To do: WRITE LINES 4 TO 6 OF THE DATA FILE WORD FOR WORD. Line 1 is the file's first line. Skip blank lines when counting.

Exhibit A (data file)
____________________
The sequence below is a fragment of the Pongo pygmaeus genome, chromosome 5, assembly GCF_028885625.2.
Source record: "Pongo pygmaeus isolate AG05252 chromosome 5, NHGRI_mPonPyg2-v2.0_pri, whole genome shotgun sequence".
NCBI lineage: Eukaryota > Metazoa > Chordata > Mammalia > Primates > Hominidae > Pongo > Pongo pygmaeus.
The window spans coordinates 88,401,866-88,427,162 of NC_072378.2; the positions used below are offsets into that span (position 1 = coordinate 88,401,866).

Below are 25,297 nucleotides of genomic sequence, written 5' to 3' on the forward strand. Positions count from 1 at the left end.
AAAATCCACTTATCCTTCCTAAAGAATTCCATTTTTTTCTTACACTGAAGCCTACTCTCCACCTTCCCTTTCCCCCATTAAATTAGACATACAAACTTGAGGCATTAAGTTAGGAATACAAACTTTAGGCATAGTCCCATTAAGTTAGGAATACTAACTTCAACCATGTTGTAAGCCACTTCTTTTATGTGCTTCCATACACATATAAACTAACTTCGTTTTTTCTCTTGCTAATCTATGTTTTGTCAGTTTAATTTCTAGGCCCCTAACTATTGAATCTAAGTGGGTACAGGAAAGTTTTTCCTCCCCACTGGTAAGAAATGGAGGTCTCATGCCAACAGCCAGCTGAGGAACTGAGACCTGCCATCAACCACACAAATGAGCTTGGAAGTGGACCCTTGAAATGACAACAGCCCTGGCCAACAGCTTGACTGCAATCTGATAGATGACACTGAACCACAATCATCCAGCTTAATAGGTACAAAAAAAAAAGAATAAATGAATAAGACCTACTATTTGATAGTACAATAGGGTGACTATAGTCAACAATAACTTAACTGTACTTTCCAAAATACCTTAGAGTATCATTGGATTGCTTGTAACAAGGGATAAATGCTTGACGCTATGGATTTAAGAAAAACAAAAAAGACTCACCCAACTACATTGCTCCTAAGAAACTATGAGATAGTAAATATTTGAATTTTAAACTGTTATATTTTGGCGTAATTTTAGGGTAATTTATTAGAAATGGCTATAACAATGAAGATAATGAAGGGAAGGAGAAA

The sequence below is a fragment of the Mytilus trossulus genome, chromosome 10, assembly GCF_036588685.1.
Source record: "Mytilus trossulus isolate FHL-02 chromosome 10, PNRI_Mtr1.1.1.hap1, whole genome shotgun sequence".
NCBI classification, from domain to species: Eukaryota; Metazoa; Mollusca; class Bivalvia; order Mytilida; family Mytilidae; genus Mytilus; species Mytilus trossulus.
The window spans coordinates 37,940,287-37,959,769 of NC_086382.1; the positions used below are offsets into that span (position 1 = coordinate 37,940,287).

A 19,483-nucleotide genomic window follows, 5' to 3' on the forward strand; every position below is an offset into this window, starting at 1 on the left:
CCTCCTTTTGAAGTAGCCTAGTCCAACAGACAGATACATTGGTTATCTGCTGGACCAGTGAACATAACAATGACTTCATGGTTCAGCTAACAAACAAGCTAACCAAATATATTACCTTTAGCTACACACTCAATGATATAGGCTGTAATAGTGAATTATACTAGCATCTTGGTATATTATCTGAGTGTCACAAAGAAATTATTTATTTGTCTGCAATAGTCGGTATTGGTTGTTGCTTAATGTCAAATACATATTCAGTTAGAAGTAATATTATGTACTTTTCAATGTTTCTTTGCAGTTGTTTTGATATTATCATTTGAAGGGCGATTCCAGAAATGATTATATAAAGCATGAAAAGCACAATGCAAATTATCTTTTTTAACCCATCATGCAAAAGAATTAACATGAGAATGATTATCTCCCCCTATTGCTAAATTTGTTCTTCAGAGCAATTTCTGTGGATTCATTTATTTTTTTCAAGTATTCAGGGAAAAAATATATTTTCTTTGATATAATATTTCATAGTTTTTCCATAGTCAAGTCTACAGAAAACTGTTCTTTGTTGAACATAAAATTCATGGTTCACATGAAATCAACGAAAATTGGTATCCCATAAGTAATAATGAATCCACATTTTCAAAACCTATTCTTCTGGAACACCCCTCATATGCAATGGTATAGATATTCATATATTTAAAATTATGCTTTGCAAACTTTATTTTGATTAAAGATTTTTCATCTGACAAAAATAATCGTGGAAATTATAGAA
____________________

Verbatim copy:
The window spans coordinates 88,401,866-88,427,162 of NC_072378.2; the positions used below are offsets into that span (position 1 = coordinate 88,401,866).

Below are 25,297 nucleotides of genomic sequence, written 5' to 3' on the forward strand. Positions count from 1 at the left end.
AAAATCCACTTATCCTTCCTAAAGAATTCCATTTTTTTCTTACACTGAAGCCTACTCTCCACCTTCCCTTTCCCCCATTAAATTAGACATACAAACTTGAGGCATTAAGTTAGGAATACAAACTTTAGGCATAGTCCCATTAAGTTAGGAATACTAACTTCAACCATGTTGTAAGCCACTTCTTTTATGTGCTTCCATACACATATAAACTAACTTCGTTTTTTCTCTTGCTAATCTATGTTTTGTCAGTTTAATTTCTAGGCCCCTAACTATTGAATCTAAGTGGGTACAGGAAAGTTTTTCCTCCCCACTGGTAAGAAATGGAGGTCTCATGCCAACAGCCAGCTGAGGAACTGAGACCTGCCATCAACCACACAAATGAGCTTGGAAGTGGACCCTTGAAATGACAACAGCCCTGGCCAACAGCTTGACTGCAATCTGATAGATGACACTGAACCACAATCATCCAGCTTAATAGGTACAAAAAAAAAAGAATAAATGAATAAGACCTACTATTTGATAGTACAATAGGGTGACTATAGTCAACAATAACTTAACTGTACTTTCCAAAATACCTTAGAGTATCATTGGATTGCTTGTAACAAGGGATAAATGCTTGACGCTATGGATTTAAGAAAAACAAAAAAGACTCACCCAACTACATTGCTCCTAAGAAACTATGAGATAGTAAATATTTGAATTTTAAACTGTTATATTTTGGCGTAATTTTAGGGTAATTTATTAGAAATGGCTATAACAATGAAGATAATGAAGGGAAGGAGAAA